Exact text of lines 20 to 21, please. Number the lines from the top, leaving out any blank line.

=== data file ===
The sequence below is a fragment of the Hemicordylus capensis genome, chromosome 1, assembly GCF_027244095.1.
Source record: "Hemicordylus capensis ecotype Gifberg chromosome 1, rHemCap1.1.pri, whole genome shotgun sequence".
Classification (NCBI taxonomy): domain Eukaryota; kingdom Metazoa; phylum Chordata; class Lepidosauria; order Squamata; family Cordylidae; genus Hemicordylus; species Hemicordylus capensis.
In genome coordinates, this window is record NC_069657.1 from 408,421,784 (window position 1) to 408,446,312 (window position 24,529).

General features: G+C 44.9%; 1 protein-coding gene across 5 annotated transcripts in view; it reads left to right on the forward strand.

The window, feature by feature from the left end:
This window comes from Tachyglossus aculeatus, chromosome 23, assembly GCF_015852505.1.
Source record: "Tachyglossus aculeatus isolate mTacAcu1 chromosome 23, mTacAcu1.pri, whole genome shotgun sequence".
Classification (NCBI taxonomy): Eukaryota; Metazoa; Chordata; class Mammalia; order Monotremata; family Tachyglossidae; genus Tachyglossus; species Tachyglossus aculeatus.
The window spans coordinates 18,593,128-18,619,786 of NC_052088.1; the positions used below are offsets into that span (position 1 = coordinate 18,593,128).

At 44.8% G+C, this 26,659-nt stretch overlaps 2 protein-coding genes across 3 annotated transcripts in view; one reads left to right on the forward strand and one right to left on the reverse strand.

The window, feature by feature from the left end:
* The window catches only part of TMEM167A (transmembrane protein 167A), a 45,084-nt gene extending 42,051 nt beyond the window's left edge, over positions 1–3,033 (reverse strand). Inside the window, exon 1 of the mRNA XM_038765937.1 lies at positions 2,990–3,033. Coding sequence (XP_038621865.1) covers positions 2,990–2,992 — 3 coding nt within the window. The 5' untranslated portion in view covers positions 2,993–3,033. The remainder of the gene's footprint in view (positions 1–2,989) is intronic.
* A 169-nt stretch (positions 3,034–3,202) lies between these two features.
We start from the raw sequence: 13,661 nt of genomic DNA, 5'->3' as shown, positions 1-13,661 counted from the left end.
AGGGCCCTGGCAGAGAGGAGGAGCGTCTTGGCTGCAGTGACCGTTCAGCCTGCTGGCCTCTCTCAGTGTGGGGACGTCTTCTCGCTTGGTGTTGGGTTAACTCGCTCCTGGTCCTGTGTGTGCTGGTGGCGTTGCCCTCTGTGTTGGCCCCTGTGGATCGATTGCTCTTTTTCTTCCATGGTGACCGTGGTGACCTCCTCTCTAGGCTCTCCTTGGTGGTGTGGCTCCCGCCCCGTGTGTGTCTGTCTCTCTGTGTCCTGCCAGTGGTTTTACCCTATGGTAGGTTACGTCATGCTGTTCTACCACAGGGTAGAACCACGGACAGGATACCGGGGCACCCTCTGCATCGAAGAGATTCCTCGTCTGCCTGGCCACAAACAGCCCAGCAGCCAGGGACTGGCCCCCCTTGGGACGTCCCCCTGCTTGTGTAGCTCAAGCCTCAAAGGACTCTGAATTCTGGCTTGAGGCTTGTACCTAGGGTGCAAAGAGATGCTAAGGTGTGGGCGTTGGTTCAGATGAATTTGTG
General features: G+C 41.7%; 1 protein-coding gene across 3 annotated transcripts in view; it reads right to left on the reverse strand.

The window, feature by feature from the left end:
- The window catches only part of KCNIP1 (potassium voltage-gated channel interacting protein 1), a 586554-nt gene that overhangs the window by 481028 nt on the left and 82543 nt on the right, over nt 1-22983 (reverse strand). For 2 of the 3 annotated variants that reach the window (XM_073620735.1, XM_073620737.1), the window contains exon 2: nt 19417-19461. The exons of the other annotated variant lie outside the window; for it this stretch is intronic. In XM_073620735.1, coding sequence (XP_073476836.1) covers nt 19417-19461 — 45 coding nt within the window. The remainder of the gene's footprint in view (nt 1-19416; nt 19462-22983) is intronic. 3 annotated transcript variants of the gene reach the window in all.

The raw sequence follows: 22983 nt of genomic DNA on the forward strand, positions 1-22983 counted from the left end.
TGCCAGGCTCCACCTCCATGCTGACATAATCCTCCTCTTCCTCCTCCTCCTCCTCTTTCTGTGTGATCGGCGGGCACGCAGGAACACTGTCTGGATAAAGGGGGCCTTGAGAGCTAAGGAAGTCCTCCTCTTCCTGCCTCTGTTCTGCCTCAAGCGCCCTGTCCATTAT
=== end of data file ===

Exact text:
The raw sequence follows: 22983 nt of genomic DNA on the forward strand, positions 1-22983 counted from the left end.
TGCCAGGCTCCACCTCCATGCTGACATAATCCTCCTCTTCCTCCTCCTCCTCCTCTTTCTGTGTGATCGGCGGGCACGCAGGAACACTGTCTGGATAAAGGGGGCCTTGAGAGCTAAGGAAGTCCTCCTCTTCCTGCCTCTGTTCTGCCTCAAGCGCCCTGTCCATTAT